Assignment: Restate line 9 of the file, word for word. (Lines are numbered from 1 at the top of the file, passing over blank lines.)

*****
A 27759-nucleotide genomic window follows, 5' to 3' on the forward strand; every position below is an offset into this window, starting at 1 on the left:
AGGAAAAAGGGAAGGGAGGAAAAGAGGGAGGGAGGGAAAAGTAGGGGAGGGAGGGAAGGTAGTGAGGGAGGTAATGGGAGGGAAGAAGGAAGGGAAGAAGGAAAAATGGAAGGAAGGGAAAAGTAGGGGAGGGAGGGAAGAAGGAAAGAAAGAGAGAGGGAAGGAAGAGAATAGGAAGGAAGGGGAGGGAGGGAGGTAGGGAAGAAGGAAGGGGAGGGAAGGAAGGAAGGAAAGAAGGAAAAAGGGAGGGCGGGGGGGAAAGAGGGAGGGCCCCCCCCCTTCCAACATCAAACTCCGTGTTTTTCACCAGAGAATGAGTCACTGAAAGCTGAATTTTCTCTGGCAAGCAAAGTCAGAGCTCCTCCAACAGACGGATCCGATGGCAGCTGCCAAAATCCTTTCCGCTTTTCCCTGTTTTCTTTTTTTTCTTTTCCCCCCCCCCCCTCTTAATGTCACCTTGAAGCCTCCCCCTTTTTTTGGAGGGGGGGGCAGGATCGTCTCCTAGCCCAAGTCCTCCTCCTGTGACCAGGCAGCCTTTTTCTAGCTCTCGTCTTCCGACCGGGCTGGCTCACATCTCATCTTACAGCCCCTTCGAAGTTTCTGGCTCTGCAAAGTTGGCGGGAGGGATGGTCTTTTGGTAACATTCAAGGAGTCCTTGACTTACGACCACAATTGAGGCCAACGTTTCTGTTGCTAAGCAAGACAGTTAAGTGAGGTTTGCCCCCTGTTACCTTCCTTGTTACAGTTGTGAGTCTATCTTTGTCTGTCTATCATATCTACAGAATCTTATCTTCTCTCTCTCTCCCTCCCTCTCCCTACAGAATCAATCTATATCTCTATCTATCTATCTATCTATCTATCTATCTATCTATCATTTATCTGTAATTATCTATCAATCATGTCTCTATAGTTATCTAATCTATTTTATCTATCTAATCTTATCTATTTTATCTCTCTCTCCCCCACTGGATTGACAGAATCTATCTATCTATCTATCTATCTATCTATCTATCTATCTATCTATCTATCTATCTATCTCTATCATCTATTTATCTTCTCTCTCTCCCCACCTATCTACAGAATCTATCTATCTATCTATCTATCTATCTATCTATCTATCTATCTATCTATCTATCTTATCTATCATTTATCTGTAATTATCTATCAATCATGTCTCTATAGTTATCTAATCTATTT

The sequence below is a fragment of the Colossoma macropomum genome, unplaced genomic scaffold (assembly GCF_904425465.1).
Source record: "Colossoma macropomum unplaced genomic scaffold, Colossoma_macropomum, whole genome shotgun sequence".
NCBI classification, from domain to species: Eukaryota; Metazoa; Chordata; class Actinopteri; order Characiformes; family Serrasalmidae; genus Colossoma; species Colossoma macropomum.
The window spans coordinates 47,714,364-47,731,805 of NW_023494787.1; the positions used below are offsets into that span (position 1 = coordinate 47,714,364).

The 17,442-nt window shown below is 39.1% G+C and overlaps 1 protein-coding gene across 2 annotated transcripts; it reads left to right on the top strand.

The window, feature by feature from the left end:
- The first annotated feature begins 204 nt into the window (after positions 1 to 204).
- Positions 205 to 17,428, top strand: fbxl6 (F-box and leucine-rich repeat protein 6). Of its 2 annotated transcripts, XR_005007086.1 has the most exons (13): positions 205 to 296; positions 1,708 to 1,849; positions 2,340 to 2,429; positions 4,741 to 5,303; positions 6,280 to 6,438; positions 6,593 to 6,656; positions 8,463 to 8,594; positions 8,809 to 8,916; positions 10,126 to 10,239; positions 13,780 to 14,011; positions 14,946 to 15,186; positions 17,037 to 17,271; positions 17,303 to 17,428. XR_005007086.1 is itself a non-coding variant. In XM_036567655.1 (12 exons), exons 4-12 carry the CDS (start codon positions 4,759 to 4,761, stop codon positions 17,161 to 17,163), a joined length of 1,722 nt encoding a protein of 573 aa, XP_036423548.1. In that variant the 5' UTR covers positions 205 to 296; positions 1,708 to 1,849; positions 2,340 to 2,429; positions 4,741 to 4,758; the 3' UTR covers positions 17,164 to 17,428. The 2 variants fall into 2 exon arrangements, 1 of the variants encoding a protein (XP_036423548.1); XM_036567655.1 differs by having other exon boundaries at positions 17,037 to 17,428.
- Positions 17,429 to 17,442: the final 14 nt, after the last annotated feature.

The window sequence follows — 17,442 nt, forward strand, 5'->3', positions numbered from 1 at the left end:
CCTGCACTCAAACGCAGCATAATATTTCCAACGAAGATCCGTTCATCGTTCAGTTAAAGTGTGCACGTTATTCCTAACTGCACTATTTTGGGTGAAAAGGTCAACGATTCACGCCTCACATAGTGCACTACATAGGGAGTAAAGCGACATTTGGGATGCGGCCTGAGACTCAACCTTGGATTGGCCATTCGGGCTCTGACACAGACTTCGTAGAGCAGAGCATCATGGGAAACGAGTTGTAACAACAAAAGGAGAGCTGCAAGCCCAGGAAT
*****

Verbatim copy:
- The first annotated feature begins 204 nt into the window (after positions 1 to 204).